Each asked, “Can I have an Advil?” To which I, taken aback, responded, “For what?”
OK, what I really wanted to ask was, "What the aitch?" I mean, plenty of folks scrounge for pain relievers within seconds of prying open their dehydrated, bloodshot eyes, but my guys are 12 and 14. They may have had a rough night, but it had to do with books, not booze.
I probably should've been scrounging for my parenting cap, because if I’d been thinking clearly, I’d have remembered: Son’s braces had been tightened the day before, and DD's braces had been put on the day before. Of course they were sore. I had braces as an adult, and based on my two solid years of whining, you’d have thought I’d undergone that excruciating Chinese leg lengthening surgery (if you don’t know, you don’t want to), rather than the privilege of a simple tooth-alignment procedure.
Still, the kids’ question reminds me that my most common parenting task is simply “greasing the track.”
I don’t mean, necessarily, making their lives easier. I mean, recognizing what’s going on in their lives and making it easier for them to make good decisions – putting out cut-up veggies for snacks to help them steer clear of sugary treats, keeping them “busy” at times they could be getting into trouble, eliminating distractions at homework time, and in this instance, providing satisfying, easy to chew, or rather, ingest, food.
Sure, I’d rather spend time imparting my considerable (OK, biased, and likely inaccurate) knowledge. It'd be great to have more hands-on time, teaching the kids the things I’m good at -- stuff like cooking, holding a fork correctly, and, um, sending e-mails. Occasionally, my choice would be to just flat-out do things for them. (Really, I’m quite good at sending e-mails, and could even do it in their “voice.” Here, watch: “Yo, sup?”)
This past weekend, for example, the kids’ dad got married. And as much as I’d love to have horror stories to share, there was nothing catastrophic about it. Nothing even slightly diabolically blogworthy. (Disappointing, right?)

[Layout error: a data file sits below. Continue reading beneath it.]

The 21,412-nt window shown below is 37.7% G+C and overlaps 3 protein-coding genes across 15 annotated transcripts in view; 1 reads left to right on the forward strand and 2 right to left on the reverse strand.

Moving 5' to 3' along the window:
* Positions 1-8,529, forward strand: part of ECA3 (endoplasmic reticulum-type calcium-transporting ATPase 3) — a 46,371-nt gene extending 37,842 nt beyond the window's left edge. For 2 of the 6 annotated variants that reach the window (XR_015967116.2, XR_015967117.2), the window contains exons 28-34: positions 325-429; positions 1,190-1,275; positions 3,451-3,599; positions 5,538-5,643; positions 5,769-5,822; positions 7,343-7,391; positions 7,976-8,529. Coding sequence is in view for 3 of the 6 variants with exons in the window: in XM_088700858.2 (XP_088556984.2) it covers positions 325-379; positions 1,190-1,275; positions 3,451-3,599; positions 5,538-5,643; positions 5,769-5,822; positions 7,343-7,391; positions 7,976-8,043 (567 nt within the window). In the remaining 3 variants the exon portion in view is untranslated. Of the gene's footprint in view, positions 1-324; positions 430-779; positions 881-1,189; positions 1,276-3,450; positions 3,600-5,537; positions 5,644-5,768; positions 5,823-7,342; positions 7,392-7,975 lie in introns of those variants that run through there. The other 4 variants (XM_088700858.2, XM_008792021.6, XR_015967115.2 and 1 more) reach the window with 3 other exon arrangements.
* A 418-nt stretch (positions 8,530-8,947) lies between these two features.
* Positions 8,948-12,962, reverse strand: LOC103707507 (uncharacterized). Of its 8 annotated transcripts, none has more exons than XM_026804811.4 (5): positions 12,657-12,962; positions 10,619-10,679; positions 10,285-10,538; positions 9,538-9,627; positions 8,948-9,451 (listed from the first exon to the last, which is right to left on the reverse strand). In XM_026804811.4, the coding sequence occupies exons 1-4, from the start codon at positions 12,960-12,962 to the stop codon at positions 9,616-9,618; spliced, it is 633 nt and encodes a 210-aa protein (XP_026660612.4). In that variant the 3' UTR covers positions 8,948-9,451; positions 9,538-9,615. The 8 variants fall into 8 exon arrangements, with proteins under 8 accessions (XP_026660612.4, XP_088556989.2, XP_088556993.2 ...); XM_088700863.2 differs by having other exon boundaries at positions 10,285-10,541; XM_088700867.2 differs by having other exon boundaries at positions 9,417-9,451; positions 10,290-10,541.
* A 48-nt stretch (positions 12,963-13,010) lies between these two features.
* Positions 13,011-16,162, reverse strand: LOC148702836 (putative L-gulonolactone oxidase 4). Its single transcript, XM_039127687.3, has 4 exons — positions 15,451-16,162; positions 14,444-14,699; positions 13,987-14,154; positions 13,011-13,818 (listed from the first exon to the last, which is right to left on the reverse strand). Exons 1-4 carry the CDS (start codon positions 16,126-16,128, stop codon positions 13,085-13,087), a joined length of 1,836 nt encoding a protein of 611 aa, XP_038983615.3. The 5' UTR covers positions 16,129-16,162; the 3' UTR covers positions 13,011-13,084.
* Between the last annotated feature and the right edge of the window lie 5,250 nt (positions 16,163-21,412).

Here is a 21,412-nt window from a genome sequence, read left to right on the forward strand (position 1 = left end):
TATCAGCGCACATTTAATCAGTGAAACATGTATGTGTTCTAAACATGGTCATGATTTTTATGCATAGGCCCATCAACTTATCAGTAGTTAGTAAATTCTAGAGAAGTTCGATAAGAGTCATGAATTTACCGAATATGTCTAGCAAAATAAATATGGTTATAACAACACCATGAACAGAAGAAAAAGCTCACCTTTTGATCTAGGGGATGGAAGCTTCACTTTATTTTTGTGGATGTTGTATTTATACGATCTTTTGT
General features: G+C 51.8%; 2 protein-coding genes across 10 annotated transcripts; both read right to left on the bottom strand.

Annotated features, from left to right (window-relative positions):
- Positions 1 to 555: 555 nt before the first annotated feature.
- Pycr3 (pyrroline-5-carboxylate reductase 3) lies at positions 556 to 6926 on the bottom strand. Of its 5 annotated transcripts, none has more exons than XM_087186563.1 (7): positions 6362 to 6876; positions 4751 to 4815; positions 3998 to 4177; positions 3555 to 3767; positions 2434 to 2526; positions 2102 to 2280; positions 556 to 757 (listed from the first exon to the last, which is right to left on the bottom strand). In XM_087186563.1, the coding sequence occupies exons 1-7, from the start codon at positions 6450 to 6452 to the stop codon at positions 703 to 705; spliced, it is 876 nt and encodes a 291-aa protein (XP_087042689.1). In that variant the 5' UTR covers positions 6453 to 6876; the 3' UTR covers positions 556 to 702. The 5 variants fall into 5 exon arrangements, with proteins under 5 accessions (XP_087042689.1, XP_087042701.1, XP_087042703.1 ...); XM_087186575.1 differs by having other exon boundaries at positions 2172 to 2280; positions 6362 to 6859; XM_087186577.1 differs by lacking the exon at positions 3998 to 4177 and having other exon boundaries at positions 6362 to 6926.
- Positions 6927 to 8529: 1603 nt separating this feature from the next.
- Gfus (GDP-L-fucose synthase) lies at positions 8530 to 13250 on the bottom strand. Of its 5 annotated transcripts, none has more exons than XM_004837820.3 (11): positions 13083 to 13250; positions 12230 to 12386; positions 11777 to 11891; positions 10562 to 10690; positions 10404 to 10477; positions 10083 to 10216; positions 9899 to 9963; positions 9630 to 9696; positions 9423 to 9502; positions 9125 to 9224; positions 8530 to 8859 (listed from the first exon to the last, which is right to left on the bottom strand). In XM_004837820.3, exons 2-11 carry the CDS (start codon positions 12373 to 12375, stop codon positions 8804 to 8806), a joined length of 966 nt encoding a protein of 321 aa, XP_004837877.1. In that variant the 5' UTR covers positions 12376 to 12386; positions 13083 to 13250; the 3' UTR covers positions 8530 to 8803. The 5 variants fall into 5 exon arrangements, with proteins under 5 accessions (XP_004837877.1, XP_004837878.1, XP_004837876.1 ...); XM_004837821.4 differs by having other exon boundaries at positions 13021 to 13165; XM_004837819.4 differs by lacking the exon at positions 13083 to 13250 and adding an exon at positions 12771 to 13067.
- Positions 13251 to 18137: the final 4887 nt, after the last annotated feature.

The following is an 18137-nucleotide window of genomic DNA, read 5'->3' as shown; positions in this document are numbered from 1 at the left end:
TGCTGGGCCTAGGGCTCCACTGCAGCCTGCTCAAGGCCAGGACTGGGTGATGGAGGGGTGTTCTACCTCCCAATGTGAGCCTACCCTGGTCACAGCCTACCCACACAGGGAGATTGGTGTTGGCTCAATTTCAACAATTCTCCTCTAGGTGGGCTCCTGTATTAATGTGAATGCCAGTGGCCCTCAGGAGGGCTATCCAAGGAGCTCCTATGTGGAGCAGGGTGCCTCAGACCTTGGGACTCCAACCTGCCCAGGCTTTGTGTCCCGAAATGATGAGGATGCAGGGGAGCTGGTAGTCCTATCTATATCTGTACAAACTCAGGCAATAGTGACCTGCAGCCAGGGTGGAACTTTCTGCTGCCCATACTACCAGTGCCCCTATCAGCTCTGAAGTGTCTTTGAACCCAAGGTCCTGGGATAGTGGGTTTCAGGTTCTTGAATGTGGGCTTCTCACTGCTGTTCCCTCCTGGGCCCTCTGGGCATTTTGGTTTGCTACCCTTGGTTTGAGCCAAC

Still, weddings are a big deal. Particularly when your parent is getting married. So I knew, when the kids returned home, I’d need to grease the track – making a meal sure to please (Waffles of Insane Greatness, natch), helping them unpack, giving them an opportunity to decompress, making it easy to get back on the “school” track.
So where was I this morning? The kids’ teeth hurt. DD’s upper and lower teeth don’t even meet. And, given their tender teeth, everyone’s bound to be a wee bit cranky.
So where were the smoothies, the yogurt, the noodles, the soup? Where were the easy-to-eat treats I could pack in their lunches? Where were the treats? The Jello? The tapioca? The 17¢ ramen noodles?
Twelve hours later, they’re in my fridge and pantry. My parenting cap is firmly in place. I’m back to greasing the track. Starting with this easy-to-eat, but slightly sophisticated and flavorful version of chicken and rice.
Saffron Rice With Chicken
Generous pinch of red pepper flakes
1 garlic clove, peeled, impaled on a toothpick
½ teaspoon saffron threads, crumbled
2 teaspoons lemon juice
½ teaspoon kosher salt
1 ½ cups basmati rice
3 cups chicken broth
2 ½ cups leftover cooked chicken, cut in bite-size pieces
Combine all ingredients, except chicken, in large saucepan with lid. Bring to a boil, stir once, put lid in place, and reduce heat to low. Cook for 10 minutes. Remove lid and drop chicken into saucepan. (Don’t stir.) Cook on low an additional three minutes. Remove from heat and fluff with a fork. Let rest 2-3 minutes, unlidded before serving, hot.